Salad Days Return for Nation’s Youngsters


The Salad Bars to Schools initiative hit a milestone this year, providing more than 5,000 schools with new salad bar equipment to help students eat fresh fruits and vegetables. 

A celebration for the public-private partnership was held on Oct. 11 at Lynbrook Elementary School in Springfield, Va. during National School Lunch Week. Partners of the initiative, school lunch leaders, and First Lady of Virginia Dorothy McAuliffe joined together to commend the leadership and commitment of the fresh produce industry, according to a press release.

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The initiative, founded by the United Fresh Start Foundation (UFSF), Whole Foods Market, Chef Ann Foundation and the National Fruit and Vegetable Alliance, invested more than $12 million across all 50 states and provided “nearly 3 million children with daily access to fresh fruits and vegetables.” 

“We really don’t see the momentum for this dropping off,” Andrew Marshall, director of foundation programs and partnerships at UFSF, told Bloomberg BNA.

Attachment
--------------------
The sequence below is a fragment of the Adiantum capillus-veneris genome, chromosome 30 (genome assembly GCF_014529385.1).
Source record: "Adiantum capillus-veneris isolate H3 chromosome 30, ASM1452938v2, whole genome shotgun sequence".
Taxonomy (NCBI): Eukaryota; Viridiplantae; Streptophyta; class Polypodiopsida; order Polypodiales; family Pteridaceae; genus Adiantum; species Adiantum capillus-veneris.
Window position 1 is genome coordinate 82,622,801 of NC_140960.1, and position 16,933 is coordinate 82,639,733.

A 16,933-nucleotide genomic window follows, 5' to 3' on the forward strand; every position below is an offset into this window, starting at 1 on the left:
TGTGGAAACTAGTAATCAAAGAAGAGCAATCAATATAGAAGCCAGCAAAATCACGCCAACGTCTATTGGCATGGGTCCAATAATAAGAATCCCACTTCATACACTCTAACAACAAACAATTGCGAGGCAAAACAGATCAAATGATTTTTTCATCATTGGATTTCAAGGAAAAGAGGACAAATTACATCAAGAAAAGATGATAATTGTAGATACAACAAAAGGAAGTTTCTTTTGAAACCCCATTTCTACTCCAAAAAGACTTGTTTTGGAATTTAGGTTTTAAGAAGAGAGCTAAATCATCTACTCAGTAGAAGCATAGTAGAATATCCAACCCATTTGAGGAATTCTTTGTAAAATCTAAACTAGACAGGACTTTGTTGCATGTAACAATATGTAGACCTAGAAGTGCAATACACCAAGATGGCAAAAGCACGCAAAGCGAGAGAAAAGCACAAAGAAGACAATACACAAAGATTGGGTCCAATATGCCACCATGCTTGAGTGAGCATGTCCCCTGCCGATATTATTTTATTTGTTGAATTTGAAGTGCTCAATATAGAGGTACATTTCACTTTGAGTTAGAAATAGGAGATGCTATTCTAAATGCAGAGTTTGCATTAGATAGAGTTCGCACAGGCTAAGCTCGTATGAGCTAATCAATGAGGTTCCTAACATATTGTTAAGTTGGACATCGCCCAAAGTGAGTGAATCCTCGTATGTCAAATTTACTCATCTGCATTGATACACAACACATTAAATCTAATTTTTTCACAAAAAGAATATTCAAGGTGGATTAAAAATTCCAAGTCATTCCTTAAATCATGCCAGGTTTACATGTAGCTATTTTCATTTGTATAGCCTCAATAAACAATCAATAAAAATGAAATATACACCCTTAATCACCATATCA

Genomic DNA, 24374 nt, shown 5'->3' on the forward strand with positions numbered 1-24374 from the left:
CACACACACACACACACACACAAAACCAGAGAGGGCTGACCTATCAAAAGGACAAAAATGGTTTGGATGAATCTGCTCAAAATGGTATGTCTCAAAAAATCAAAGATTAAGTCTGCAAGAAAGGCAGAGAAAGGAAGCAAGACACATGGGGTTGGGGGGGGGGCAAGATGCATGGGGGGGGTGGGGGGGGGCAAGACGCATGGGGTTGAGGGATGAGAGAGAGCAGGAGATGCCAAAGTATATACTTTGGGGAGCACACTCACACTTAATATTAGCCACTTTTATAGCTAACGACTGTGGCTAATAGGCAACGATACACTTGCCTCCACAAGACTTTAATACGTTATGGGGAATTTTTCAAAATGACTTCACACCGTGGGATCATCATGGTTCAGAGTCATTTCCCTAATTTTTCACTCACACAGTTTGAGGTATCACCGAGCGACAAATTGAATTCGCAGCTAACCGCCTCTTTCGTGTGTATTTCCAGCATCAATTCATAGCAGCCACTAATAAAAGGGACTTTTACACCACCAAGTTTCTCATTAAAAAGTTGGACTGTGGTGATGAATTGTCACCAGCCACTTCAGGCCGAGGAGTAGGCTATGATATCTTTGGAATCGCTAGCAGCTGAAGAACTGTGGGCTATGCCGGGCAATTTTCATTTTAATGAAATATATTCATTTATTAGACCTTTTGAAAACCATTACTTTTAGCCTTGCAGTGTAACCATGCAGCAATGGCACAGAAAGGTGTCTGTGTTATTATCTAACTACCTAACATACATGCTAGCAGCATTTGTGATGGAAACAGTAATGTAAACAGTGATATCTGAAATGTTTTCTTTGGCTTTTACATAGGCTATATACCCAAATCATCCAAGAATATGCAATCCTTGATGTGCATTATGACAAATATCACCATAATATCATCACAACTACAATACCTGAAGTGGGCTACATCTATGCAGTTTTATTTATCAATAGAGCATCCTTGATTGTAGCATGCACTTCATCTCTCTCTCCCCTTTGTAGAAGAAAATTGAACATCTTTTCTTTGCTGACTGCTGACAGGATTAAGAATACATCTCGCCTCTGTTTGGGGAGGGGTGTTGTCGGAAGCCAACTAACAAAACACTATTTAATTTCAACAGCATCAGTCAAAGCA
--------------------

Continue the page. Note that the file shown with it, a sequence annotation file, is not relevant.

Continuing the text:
The initiative doesn’t stop at just the assembly of the equipment, Marshall said, adding that the salad bar installation could be a “catalyst for change” and is “empowering kids to make healthier choices in the lunch room.” 

The partnership began when the Healthy Hunger-Free Kids act was signed into law in 2010, requiring schools to serve greater amounts of fruits and vegetables. Since schools had to implement the standard, it was a great setup for the Salad Bars to Schools initiative, said Marshall. 

The Centers for Disease Control reported that nutritious food is linked to academic success, specifically higher grades and standardized test scores.

There are currently more than 350 schools on the waitlist for the salad bar equipment. Some schools are even “purchasing their own salad bars and repurposing cafeteria equipment into salad bars,” UFSF chief Tom Stenzel said.

The application is an open enrollment process and schools can apply year-round. Schools who are interested can apply here

Department of Agriculture Secretary Sonny Perdue signed a proclamation in May to change local control of the whole grains, sodium, and milk guidelines after criticizing the current standards. The interim final rule was sent to the White House on July 6 and is only supposed to take 90 days to review, but officials can ask for a three-month extension. 

Since the final rule did not include fruit and vegetables the Salad Bars to Schools initiative should not be impacted by Perdue’s changes, Marshall said.